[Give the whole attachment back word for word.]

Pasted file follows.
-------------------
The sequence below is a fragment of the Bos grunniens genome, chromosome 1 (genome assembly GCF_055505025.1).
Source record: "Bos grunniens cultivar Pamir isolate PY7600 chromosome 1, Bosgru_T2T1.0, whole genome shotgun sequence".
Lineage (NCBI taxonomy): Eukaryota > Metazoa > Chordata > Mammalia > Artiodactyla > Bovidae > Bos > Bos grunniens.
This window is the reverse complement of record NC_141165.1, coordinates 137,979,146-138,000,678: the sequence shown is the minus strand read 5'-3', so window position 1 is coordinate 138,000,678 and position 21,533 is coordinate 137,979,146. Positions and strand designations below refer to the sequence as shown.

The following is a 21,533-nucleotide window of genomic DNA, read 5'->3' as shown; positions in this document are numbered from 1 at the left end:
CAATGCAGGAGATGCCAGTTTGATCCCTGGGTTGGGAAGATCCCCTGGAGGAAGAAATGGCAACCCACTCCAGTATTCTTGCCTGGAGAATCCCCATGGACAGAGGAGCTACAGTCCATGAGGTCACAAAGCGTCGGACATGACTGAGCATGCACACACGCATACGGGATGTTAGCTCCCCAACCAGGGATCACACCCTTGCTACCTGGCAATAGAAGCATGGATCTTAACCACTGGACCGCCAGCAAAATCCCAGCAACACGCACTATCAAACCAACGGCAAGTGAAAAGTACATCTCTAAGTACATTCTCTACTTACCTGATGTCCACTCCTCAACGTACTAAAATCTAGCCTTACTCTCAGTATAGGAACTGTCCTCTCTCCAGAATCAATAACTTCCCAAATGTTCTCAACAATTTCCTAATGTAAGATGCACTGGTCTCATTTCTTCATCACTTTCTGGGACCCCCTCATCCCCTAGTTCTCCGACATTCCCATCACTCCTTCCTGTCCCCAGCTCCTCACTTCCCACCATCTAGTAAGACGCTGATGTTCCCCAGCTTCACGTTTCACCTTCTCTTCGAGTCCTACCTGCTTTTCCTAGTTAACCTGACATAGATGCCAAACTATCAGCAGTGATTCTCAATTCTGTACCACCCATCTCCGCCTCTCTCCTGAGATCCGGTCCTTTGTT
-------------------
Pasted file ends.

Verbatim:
The sequence below is a fragment of the Bos grunniens genome, chromosome 1 (genome assembly GCF_055505025.1).
Source record: "Bos grunniens cultivar Pamir isolate PY7600 chromosome 1, Bosgru_T2T1.0, whole genome shotgun sequence".
Lineage (NCBI taxonomy): Eukaryota > Metazoa > Chordata > Mammalia > Artiodactyla > Bovidae > Bos > Bos grunniens.
This window is the reverse complement of record NC_141165.1, coordinates 137,979,146-138,000,678: the sequence shown is the minus strand read 5'-3', so window position 1 is coordinate 138,000,678 and position 21,533 is coordinate 137,979,146. Positions and strand designations below refer to the sequence as shown.

The following is a 21,533-nucleotide window of genomic DNA, read 5'->3' as shown; positions in this document are numbered from 1 at the left end:
CAATGCAGGAGATGCCAGTTTGATCCCTGGGTTGGGAAGATCCCCTGGAGGAAGAAATGGCAACCCACTCCAGTATTCTTGCCTGGAGAATCCCCATGGACAGAGGAGCTACAGTCCATGAGGTCACAAAGCGTCGGACATGACTGAGCATGCACACACGCATACGGGATGTTAGCTCCCCAACCAGGGATCACACCCTTGCTACCTGGCAATAGAAGCATGGATCTTAACCACTGGACCGCCAGCAAAATCCCAGCAACACGCACTATCAAACCAACGGCAAGTGAAAAGTACATCTCTAAGTACATTCTCTACTTACCTGATGTCCACTCCTCAACGTACTAAAATCTAGCCTTACTCTCAGTATAGGAACTGTCCTCTCTCCAGAATCAATAACTTCCCAAATGTTCTCAACAATTTCCTAATGTAAGATGCACTGGTCTCATTTCTTCATCACTTTCTGGGACCCCCTCATCCCCTAGTTCTCCGACATTCCCATCACTCCTTCCTGTCCCCAGCTCCTCACTTCCCACCATCTAGTAAGACGCTGATGTTCCCCAGCTTCACGTTTCACCTTCTCTTCGAGTCCTACCTGCTTTTCCTAGTTAACCTGACATAGATGCCAAACTATCAGCAGTGATTCTCAATTCTGTACCACCCATCTCCGCCTCTCTCCTGAGATCCGGTCCTTTGTT